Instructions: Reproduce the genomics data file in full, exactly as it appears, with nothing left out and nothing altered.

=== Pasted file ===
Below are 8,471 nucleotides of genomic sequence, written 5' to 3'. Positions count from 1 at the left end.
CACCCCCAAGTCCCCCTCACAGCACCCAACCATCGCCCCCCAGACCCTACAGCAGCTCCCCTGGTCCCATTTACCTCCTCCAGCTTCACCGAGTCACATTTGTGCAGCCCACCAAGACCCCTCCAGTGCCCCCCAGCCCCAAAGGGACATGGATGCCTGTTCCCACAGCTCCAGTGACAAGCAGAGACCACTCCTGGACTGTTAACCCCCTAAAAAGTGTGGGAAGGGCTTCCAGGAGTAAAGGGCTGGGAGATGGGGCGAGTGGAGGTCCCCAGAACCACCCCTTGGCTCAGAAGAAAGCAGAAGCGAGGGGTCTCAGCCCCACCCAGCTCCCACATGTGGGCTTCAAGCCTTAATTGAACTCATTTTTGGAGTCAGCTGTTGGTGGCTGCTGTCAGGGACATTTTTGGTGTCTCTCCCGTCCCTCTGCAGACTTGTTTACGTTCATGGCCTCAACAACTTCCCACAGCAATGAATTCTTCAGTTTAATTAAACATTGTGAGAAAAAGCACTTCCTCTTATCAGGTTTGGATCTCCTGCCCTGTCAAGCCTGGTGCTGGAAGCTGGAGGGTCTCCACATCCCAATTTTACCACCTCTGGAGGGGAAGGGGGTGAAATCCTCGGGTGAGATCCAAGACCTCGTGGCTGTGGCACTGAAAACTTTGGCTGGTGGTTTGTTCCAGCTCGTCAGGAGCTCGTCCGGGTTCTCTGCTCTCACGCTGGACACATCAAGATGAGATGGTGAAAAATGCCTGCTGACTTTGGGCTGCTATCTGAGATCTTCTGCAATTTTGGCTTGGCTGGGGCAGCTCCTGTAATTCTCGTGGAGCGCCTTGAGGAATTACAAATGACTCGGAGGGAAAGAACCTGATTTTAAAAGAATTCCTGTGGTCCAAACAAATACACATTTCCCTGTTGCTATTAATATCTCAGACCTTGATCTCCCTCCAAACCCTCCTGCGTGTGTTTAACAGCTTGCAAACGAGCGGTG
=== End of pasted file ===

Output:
Below are 8,471 nucleotides of genomic sequence, written 5' to 3'. Positions count from 1 at the left end.
CACCCCCAAGTCCCCCTCACAGCACCCAACCATCGCCCCCCAGACCCTACAGCAGCTCCCCTGGTCCCATTTACCTCCTCCAGCTTCACCGAGTCACATTTGTGCAGCCCACCAAGACCCCTCCAGTGCCCCCCAGCCCCAAAGGGACATGGATGCCTGTTCCCACAGCTCCAGTGACAAGCAGAGACCACTCCTGGACTGTTAACCCCCTAAAAAGTGTGGGAAGGGCTTCCAGGAGTAAAGGGCTGGGAGATGGGGCGAGTGGAGGTCCCCAGAACCACCCCTTGGCTCAGAAGAAAGCAGAAGCGAGGGGTCTCAGCCCCACCCAGCTCCCACATGTGGGCTTCAAGCCTTAATTGAACTCATTTTTGGAGTCAGCTGTTGGTGGCTGCTGTCAGGGACATTTTTGGTGTCTCTCCCGTCCCTCTGCAGACTTGTTTACGTTCATGGCCTCAACAACTTCCCACAGCAATGAATTCTTCAGTTTAATTAAACATTGTGAGAAAAAGCACTTCCTCTTATCAGGTTTGGATCTCCTGCCCTGTCAAGCCTGGTGCTGGAAGCTGGAGGGTCTCCACATCCCAATTTTACCACCTCTGGAGGGGAAGGGGGTGAAATCCTCGGGTGAGATCCAAGACCTCGTGGCTGTGGCACTGAAAACTTTGGCTGGTGGTTTGTTCCAGCTCGTCAGGAGCTCGTCCGGGTTCTCTGCTCTCACGCTGGACACATCAAGATGAGATGGTGAAAAATGCCTGCTGACTTTGGGCTGCTATCTGAGATCTTCTGCAATTTTGGCTTGGCTGGGGCAGCTCCTGTAATTCTCGTGGAGCGCCTTGAGGAATTACAAATGACTCGGAGGGAAAGAACCTGATTTTAAAAGAATTCCTGTGGTCCAAACAAATACACATTTCCCTGTTGCTATTAATATCTCAGACCTTGATCTCCCTCCAAACCCTCCTGCGTGTGTTTAACAGCTTGCAAACGAGCGGTG